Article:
Mr. RUFFNER, of Kanawha - I dissent from the remarks of the gentleman from Lewis, for two reasons, and shall vote for keeping these resolutions on the table. I am opposed to introducing such political questions into this body, and to giving any fictitious dignity to such heterogeneous propositions as that introduced by Owen Lovejoy. Treat it as it has been treated by Congress, with contempt.

Mr. MINER, of Alexandria - The position taken by the party who moved to take up the resolution from the table, is one I dissent from. I understand the question differently, I think, from what the gentleman who addressed this body last. I understand that the Fugitive Slave Law - that the repeal of it, does in no manner, shape or form, interfere with the peculiar institutions of our State or the other States; that it is merely an act to carry out in a certain way, the guarantees of that Constitution which was given us by our fathers, which Constitution does protect the institution; and which gives to every State of this Union, every individual and every State holding that species of property, the right to demand or recapture it by virtue of law. I am sorry that in this body such a resolution has been offered. I am sorry this bone of contention, which has lighted the fire of discord throughout the land, has been brought into this body the first time it has convened - that we are now inclined, the second week of our session, to raise that question in this body and create a distraction in our councils, from a misunderstanding of the subject we have brought here before us.

I will quote the language of Owen Lovejoy on that question, to show that the name of Republican does not mean Abolitionist. Owen Lovejoy declared in a speech last winter, that were a bill introduced into the House of Representatives to abolish slavery where it exists, he would vote against it. Said he, "The reason why I would vote against the bill to abolish slavery, is that Congress possesses no power whatever to interfere with the domestic institutions of the several States."

Why then, should we give dignity and character to Owen Lovejoy's resolution which is brought into that House at the present moment; I agress with the gentleman who said we should treat it as Congress has done - with silent contempt. I hope the resolution will not be taken from the table.

Mr. PORTER - I hope the resolution will be permitted to lie where it is, and be quiet there until the end of the session. I had hoped from the start that we would keep the "nigger" out of this body. I know it is difficult to do so, but I had supposed that meeting here as we have met, we would do nothing that would bring up this question which has distracted the whole country for the past few years.

Sir, I suppose there is no one here who denies - there is no one here who would not say that it is the duty of Congress to provide for the rendition of fugitive slaves. The Constitution of the United States guarantees to the States having this peculiar institution that fugitives from justice and from labor shall be returned to the States from which they escape. And, sir, one Lovejoy, of the State of Illinois, one of the agitators of this slavery question, has had the bad taste, in this very crisis of our country's fate, to introduce a resolution of an agitating character in Congress.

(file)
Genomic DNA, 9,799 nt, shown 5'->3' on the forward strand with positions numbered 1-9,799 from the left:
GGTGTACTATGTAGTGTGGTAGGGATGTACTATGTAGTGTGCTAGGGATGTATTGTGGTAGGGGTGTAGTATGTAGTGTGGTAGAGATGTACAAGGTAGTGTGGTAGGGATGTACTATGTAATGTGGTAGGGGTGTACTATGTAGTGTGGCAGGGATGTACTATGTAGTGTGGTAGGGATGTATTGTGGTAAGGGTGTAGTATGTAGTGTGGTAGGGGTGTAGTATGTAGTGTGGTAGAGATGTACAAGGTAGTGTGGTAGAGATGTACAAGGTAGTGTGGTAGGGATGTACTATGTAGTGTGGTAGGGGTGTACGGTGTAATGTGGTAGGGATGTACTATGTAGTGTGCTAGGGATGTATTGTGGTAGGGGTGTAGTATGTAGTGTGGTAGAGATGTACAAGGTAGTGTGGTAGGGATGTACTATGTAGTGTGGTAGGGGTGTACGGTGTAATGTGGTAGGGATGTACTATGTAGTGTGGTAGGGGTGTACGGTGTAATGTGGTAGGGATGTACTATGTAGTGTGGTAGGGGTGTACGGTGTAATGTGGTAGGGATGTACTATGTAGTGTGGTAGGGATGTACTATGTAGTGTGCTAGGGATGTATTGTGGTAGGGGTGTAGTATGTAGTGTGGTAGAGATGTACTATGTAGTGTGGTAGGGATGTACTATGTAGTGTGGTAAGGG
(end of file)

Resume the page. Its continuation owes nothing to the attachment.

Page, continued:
THE CHAIR - The gentleman will confine himself to the subject under consideration - the subject of taking up the resolution.

Mr. PORTER - I am glad the Speaker has interrupted me, I hope this discussion will come to a conclusion here very soon. Our position will never be misunderstood; and I am not disposed to give Mr. Lovejoy any particular notoriety. I am not disposed to give him any importance he does not merit. I know that his course has immensely delighted all the disunionists of our country; and I think we should give the "quietus," as some one has said, to the whole matter by allowing the resolution to lie on the table.

FONTAIN SMITH - I have but a word to say, sir, and that is, that I feel grieved that in the very infancy of our movement a firebrand, unintentionally I have no doubt, has been thrown into our midst; and with all respect to the gentleman, I am at a lost to appreciate the motive by which it has been forced upon us. I repeat I say this with all personal respect. The gentleman who urges it this morning, yesterday objected emphatically that our Senators and Representatives should be instructed not to enter into any compromise with the seceded States that would be detrimental to the character and dignity of the American Republic. He objected to such a resolution, sir, because it would perhaps be an insult to their judgments; but now a resolution is introduced here in relation to a subject which is plainly written in the Constitution of the United States - no equivocation - plainly written in the Constitution - a law which has been sanctioned by the highest tribunal, the U. S. Supreme Court, and declared to be constitutional by every court, and recognized by every jurist of distinction in the United States as being constitutional - and now it is no insult to our representatives there to instruct them to vote against the repeal of such a law. The first was an insult, but the last is none whatever.